The INTEREST Workshop, held this year in Lilongwe, Malawi, brought together scientists involved in HIV treatment, pathogenesis, and prevention research in Africa to share pivotal findings, promote collaboration, and transfer experiences across several fields and many continents.
Prevalence of HIV infection among people with disabilities: a population-based observational study in Yaoundé, Cameroon (HandiVIH)
In resource-limited settings, people with disabilities have been left behind in the response to HIV. In the HandiVIH study, we estimate and compare HIV prevalence and associated risk factors between people with and without disabilities.
The virological durability of first-line ART among HIV-positive adult patients in resource limited settings without virological monitoring: a retrospective analysis of DART trial data
Few low-income countries have virological monitoring widely available. We estimated the virological durability of first-line antiretroviral therapy (ART) after five years of follow-up among adult Ugandan and Zimbabwean patients in the DART study, in which virological assays were conducted retrospectively.
Cost-effectiveness of CRAG-LFA screening for cryptococcal meningitis among people living with HIV in Uganda
Cryptococcal meningitis (CM) constitutes a significant source of mortality in resource-limited regions. Cryptococcal antigen (CRAG) can be detected in the blood before onset of meningitis. We sought to determine the cost-effectiveness of implementing CRAG screening using the recently developed CRAG lateral flow assay in Uganda compared to current practice without screening.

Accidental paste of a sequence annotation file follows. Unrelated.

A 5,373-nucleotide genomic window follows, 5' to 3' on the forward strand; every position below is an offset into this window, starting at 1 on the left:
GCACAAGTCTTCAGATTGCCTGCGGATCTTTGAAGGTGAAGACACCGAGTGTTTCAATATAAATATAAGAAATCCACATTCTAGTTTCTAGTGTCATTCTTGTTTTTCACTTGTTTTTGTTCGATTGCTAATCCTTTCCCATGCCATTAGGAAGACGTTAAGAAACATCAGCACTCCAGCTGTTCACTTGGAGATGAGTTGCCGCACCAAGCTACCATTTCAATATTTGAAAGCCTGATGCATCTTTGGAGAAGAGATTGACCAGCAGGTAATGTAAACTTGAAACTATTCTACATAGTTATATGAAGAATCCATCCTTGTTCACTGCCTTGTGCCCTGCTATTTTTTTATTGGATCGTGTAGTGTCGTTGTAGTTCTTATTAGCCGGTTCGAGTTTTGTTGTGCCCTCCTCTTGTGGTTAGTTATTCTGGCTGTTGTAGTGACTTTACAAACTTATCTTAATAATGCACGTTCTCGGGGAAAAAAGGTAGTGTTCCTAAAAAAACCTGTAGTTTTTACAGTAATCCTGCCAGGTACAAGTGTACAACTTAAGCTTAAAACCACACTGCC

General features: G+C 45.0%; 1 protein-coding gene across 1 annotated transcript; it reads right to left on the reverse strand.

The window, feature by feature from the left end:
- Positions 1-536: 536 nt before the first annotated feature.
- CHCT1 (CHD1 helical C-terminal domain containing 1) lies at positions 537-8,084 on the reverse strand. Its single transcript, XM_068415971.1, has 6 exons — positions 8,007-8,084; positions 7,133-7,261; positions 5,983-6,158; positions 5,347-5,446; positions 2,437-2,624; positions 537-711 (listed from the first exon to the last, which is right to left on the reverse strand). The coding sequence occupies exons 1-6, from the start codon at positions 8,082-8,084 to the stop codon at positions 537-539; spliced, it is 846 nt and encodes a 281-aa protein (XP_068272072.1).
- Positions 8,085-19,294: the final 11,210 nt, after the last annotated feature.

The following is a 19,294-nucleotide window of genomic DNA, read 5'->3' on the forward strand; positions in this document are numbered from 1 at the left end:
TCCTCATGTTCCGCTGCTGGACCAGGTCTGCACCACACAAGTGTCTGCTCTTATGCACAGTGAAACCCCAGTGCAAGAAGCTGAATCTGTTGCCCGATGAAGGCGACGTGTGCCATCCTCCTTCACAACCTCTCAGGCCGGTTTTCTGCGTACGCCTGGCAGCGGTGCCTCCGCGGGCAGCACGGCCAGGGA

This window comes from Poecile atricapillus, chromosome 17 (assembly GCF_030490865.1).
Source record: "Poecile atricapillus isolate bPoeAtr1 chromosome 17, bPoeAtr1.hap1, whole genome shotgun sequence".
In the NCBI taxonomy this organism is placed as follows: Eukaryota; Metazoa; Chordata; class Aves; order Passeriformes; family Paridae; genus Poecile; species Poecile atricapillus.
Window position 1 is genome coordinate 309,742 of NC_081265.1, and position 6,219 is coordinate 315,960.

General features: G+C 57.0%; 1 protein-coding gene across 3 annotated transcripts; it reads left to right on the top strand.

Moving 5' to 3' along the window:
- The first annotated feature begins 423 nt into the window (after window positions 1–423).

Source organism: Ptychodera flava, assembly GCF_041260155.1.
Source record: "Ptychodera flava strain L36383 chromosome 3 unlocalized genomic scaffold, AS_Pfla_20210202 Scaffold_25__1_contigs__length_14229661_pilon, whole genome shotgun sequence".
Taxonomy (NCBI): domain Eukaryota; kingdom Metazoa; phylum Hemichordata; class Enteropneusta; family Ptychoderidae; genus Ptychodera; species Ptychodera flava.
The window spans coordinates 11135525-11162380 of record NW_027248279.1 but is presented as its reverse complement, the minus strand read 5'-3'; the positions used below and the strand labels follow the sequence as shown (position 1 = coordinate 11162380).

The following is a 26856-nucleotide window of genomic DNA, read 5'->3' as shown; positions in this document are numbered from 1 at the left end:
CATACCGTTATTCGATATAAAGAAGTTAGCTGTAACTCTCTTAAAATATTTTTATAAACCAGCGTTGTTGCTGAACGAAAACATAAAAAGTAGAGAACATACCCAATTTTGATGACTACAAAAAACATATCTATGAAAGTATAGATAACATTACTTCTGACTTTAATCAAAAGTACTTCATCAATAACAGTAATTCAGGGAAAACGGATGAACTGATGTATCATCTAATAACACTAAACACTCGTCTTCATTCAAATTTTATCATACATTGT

The recent Ebola virus outbreak in West Africa clearly demonstrated the critical role of laboratory systems and networks in responding to epidemics. Because of the huge challenges in establishing functional laboratories at all tiers of health systems in developing countries, strengthening specimen referral networks is critical. In this review article, we propose a platform strategy for developing specimen referral networks based on 2 models: centralized and decentralized laboratory specimen referral networks.
Optimizing Infant HIV Diagnosis in Resource-Limited Settings: Modeling the Impact of HIV DNA PCR Testing at Birth
Early antiretroviral therapy (ART) initiation in HIV-infected infants significantly improves survival but is often delayed in resource-limited settings. Adding HIV testing of infants at birth to the current recommendation of testing at age 4–6 weeks may improve testing rates and decrease time to ART initiation. We modeled the benefit of adding HIV testing at birth to the current 6-week testing algorithm.
Development of tuberculosis infection control guidelines in a pediatric HIV clinic in sub-Saharan Africa
Setting: A well-established pediatric human immunodeficiency virus (HIV) clinic in Lesotho with initial infection control (IC) measures prioritizing blood-borne disease. In line with international recommendations, services have been expanded to include the management of patients with tuberculosis (TB). The creation of comprehensive IC guidelines with an emphasis on TB has become a priority.